Old Dubh (Gaelic for 'Black Oil') is a black beer matured in whisky casks and it comes in three variations. Old Dubh 12 (8.0% ABV) is matured in old casks of Highland Park 12 year old single malt scotch whisky. You can also get Old Dubh 16 and Old Dubh 18 and I think these are self-explanatory. Highland Park is an award-winning distillery from the Orkney's and the Highland Park 12 won a double gold medal at the San Francisco World Spirits Competition in 2007.
I am not a whisky drinker, in fact when I visited a Scottish distillery I was unable to finish the free sample! Having said that though I did love the smells of the distillery. The addition of whisky notes to beer though is something I have not had a problem with in the past and I have high hopes for this particular beer.
I don't want to mention this damn cold on every post but if this beer doesn't kill a few germs then nothing will. It poured black and thick and there is definitely an earthy peatiness to the aroma even to my limited senses along with a distinct booziness. I particularly love the chocolate notes in this beer. This is proper dark chocolate and not your milky stuff. The finish has a distinct earthy bitterness from the whisky which my wife did not like at all. For me though this beer is another Christmas cracker and it gets a 9/10.
Christmas Eve - Santa's Darkside (4.4% ABV)
This beer was not chosen for it's recognised excellence in the world of beer unlike many of my others in my 12 Beers. My boy has to leave a bottle of beer out for santa each year and the name and picture on the label is more important than anything else. My suggestion for the beer to leave this year got overwhelming approval so this beer is already a winner.
I think this is my first beer from Naylor's Brewery in any form. Naylors began in a pub in 2005 and they moved to a new site a year later. In 2009 they expanded further but remained where they still are, in the village of Cross Hills in North Yorkshire between Skipton and Keighley, where there is also a shop and bar on site. Good brewing country indeed.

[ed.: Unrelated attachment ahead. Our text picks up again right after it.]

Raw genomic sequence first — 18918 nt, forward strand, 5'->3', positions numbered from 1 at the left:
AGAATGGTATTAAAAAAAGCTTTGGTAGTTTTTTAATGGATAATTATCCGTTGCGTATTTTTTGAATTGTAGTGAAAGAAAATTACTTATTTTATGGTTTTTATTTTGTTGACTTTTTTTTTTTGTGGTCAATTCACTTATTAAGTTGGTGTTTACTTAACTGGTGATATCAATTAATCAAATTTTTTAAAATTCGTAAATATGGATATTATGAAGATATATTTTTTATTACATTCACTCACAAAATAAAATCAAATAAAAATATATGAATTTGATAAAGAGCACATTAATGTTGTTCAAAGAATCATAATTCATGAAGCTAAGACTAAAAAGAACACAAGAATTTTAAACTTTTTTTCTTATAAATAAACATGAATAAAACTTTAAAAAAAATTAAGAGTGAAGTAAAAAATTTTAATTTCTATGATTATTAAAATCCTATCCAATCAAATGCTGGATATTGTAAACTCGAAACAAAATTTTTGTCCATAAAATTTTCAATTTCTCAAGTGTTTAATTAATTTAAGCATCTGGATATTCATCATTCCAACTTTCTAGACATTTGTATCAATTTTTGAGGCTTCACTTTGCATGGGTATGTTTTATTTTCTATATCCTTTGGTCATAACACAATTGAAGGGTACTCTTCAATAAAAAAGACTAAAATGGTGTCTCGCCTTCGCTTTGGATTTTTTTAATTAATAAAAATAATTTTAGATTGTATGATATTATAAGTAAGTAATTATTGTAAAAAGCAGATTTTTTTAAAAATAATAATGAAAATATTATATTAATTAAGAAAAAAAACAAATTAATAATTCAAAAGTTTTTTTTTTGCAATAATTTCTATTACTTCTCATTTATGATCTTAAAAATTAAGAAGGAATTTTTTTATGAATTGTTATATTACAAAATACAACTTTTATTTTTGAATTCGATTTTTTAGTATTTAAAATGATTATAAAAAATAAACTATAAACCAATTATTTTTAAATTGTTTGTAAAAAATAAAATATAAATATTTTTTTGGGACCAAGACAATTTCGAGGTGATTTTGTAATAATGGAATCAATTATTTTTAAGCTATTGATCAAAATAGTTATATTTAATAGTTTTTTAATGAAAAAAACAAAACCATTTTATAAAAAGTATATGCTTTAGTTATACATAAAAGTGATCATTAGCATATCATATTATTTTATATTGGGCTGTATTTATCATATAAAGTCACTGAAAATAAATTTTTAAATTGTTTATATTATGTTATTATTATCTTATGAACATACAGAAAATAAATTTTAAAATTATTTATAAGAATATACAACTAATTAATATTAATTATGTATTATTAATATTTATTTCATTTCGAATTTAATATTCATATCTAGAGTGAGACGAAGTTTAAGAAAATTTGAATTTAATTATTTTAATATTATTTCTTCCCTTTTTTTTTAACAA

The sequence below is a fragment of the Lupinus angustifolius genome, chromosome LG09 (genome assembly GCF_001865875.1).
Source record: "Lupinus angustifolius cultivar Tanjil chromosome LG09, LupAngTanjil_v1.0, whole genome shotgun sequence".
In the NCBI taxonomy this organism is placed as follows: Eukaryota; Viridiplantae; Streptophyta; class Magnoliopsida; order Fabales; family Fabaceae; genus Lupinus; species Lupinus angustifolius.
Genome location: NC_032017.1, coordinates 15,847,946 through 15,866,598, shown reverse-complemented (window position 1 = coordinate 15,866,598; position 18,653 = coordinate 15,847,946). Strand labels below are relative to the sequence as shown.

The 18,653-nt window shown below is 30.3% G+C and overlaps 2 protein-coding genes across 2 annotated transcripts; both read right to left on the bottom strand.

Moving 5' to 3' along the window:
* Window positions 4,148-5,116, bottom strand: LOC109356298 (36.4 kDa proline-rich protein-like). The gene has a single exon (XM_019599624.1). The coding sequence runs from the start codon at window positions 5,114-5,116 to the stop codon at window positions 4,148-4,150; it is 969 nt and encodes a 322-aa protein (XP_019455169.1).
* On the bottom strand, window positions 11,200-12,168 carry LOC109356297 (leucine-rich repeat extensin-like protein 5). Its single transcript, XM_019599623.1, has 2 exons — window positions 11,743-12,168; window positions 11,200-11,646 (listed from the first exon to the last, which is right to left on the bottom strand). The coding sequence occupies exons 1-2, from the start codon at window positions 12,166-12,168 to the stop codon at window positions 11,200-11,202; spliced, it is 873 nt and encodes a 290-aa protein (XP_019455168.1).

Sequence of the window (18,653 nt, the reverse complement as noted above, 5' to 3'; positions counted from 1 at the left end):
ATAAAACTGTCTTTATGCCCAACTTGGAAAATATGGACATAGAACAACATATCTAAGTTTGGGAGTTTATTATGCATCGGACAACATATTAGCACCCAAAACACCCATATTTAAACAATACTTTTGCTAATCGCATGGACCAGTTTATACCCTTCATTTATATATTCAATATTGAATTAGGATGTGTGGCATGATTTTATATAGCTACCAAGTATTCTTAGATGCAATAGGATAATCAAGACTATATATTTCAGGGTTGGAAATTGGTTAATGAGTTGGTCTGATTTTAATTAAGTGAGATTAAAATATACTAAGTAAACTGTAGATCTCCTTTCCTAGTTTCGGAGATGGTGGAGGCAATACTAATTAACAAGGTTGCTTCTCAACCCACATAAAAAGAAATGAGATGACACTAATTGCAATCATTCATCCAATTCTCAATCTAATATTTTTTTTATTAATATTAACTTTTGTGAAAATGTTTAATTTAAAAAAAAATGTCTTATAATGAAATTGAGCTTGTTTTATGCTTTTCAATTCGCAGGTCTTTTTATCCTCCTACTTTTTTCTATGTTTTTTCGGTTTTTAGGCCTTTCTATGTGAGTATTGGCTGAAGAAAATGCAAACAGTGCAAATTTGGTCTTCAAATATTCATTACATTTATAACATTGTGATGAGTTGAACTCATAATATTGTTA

I'm not sure what kind of beer Santa's Darkside (4.4% ABV) will be but I'm expecting a dark wintry beer. It looks black in the pic but it actually poured a nice dark brown and it gave off a distinct aroma of toffee. My wife was a bit bored by it. A little bitter she said but felt that any taste quickly disappears. Bah humbug. It's certainly not as malty as I was expecting. There are caramel notes in there for sure but a spicy hoppy bitterness comes through in the finish that is a little dry. I think it needs more dark malt in there but it's a pretty decent bitter. More of a brown ale than an old ale really but drinkable. I would give it a score of 6/10 and I hope santa appreciates the remains of it later on.
Christmas Day - White Stout (7.2% ABV)
When it comes to bottled beer there is nobody better than Durham Brewery as far as I'm concerned. It has been quite a few years since I first picked up some of their strong bottled beers for the festive period and Christmas Day is never complete for me now without one or two of their beers. They have brought out a few new beers this year which I am keen to try but I could not find any of these locally but I could find an old favourite so this is my choice of beer to accompany my xmas lunch.
White Stout (7.2% ABV) is a beer I only tried for the first time earlier this year and I could just put the link to that review here and say good night one and all. However I won't because it is worth a second review. Untappd describes it as an American Pale Ale so firstly let's talk about the categorisation and the name. This beer is nothing like a stout as in the modern meaning of the term. Two hundred years ago porter brewers had not hijacked the term and a stout beer was simply a strong beer. Durham have recreated this style with modern American hops (Colombus) and Maris Otter malt. So yes it could be described as an American Pale Ale and there are plenty of sweet tropical fruit notes which you would expect. Mango and mandarin notes are detectable before a spicy bitterness kicks in along with some soft aromatic notes which all leads to a beautifully rounded bittersweet finish. This beer gets top marks from me yet again and I am delighted to say that my wife loved it too. She has excellent taste.